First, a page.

"No. But there are lots of things they never tell us kids."

"These medallions are accurate representations? I mean, do they look exactly correct?"

The boy thought this over. "Yes, except that in church the designs are in color."

"Could you draw one for me, in the right colors?"

"Sure. We used to do that in Church School all the time."

Frevven sat the child down at the desk end gave him paper, pens, and some colored inks. Kem began by drawing a heavy black circle. Next he took a red pen and drew what appeared to be a simplistic version of a lightning bolt in the circle. Then he picked up the black pen once more and sketched in a diagonal slash, intercepting and covering the horizontal portion of the lightning bolt. It seemed a strange way to draw the design, involving some rather unnecessary effort.

"You always make it just that way?"

"Yes. That's how we're taught to do it."

"Draw me another one."

Watching the small fingers repeat the design, precisely in that same sequence, something occurred to the channel. What if that red lightning bolt wasn't meant to be a lightning bolt at all? It could just as easily be a stiffly-pointed letter "S", couldn't it? It just might make sense to draw it that way, trapped inside the circle, with the black diagonal finally crossing out and cancelling the stylized letter. And somehow he doubted that red "S" stood for the Salvation in Salvation Church. Or was he just getting paranoid?

The boy looked up at Frevven. "Shall I make more of them for you?" he asked politely.

"No, thank you. Would you like to draw something else with the pens?"

"May I?"

"Go right ahead. But take them into the library please. I've got work to do here."

After Kem had left, Frevven went back to his paperwork, but he had trouble concentrating. He kept seeing Kem's innocent fingers carefully coloring in that black diagonal line, deftly obliterating the pointed "S".

As soon as Frevven received Shanneh's summons to her office a few days later, he knew there was trouble. She merely looked up at him as he came through the door and worlessly (sic RBW wordlessly) extended an official-looking document in his direction. Scanning it quickly, Frevven could see that it was an order from the Gen authorities for the return of one Kembric Lorell to his lawful parents. He glanced over to Shanneh questioningly.

"We knew this would happen sooner or later, Shanneh. Someone must have seen him here."

She nodded unhappily in acknowledgement. "I just wanted you to know, that's all."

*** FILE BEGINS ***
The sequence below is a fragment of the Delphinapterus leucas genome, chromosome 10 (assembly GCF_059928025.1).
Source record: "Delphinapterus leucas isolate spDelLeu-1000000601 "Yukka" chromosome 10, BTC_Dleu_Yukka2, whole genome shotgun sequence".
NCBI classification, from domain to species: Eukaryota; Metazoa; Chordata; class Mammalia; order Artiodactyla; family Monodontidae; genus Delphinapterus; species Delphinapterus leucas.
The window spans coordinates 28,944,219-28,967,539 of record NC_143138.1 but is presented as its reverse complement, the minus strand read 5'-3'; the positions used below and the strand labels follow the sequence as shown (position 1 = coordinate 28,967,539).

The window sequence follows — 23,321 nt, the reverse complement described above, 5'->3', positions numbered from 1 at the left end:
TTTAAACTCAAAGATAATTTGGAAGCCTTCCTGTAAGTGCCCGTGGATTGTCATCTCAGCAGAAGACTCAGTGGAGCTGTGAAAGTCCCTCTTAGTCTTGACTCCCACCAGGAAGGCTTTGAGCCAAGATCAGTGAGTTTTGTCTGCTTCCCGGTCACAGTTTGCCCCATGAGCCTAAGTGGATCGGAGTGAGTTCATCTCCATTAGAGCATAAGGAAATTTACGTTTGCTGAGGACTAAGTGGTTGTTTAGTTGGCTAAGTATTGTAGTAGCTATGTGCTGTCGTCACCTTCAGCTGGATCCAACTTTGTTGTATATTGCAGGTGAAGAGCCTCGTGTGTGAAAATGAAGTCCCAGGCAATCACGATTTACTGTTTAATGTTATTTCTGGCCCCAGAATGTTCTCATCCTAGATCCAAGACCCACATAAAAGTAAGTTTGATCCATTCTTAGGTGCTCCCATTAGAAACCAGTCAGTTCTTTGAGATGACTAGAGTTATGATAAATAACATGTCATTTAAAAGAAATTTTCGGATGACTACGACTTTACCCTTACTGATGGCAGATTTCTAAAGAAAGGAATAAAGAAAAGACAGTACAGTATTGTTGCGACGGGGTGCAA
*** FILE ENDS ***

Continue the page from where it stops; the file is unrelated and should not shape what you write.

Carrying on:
"But you can't mean to just turn him over to them?" Frevven objected in disbelief.

"What else can I do? If only we had some proof to back up Kem's story, some way we could justify keeping him out of the hands of the Watchkeepers."

"If what Kem says is true, no one would dare stand up against them even so." Frevven pointed out. "Besides, as far as we know, they've done nothing illegal. No law says that children in changeover have to be turned over to us. If they're killed instead, it isn't even considered murder. But if they know Kem is here, they probably know he's told us what happened. If we just give him back to them . . ."

"What else can we do? We're breaking the local laws as it is by keeping him here," Shanneh replied hopelessly.

"I know the laws and I know you're right. But there's got to be something we could do."

"What choice do we have?"

The argument went around in circles, getting nowhere. Unable to come up with a workable alternative, Frevven eventually had to agree with Shanneh. There was nothing else they could do.

"No, you can't! You wouldn't" (sic RBW wouldn't.") V'lis exclaimed in dismay when they tried to explain to her. "You won't really make him go back to them, will you?"

"V'lissa, please. We're trapped. We have no choice." Shanneh replied miserably. "I don't like this any better than you do, believe me."

"Maybe you don't like it, but you're willing to do it anyway, aren't you? How could you? And I suppose you agree with her?" she inquired of Frevven.

"V'lis, be reasonable. Of course I agree with her. We have one day to turn Kem over to his parents. It's the law."

"Well, damn the law! And damn you two also! I won't let them get away with this! I won't!" And she ran from the room, to the immense relief of both channels.

It wasn't until later that afternoon that they realized V'lissa was perfectly serious about not letting Kem be taken back. Frevven was in the library looking through a book on sail handling when he noticed the uproar just outside the back door. Annoyed by the disturbance, he went over to investigate.

". . . can't be, but it's gone!"

"Call Shanneh."

"This is ridiculous. Who would steal the MORNING STAR?"

"Is that it out by the Point?"

"Could be, but who's on board?"

Shanneh came out of her office followed by Kurt, who had obviously run to alert her just seconds ago. As soon as she saw what was going on, her eyes met Frevven's and her lips formed one word-- "V'lis!"

Shanneh raced up the spiral stairway to the lookout tower, with the others close on her heels. Picking up the telescope, she focused it on the MORNING STAR, which was just rounding Sandy Point and turning northward.

"I only see two people on board, and one of them is small enough to be a child. Run up the signal flags. Order them back here at once."

Frevven unfolded several of the bright flags, desperately trying to remember the code. Swiftly clipping them to the flag halliard, he hauled his message up to the top of the flagpole above the tower. Shanneh continued to watch the shrinking silhouette of the little cutter in the distance.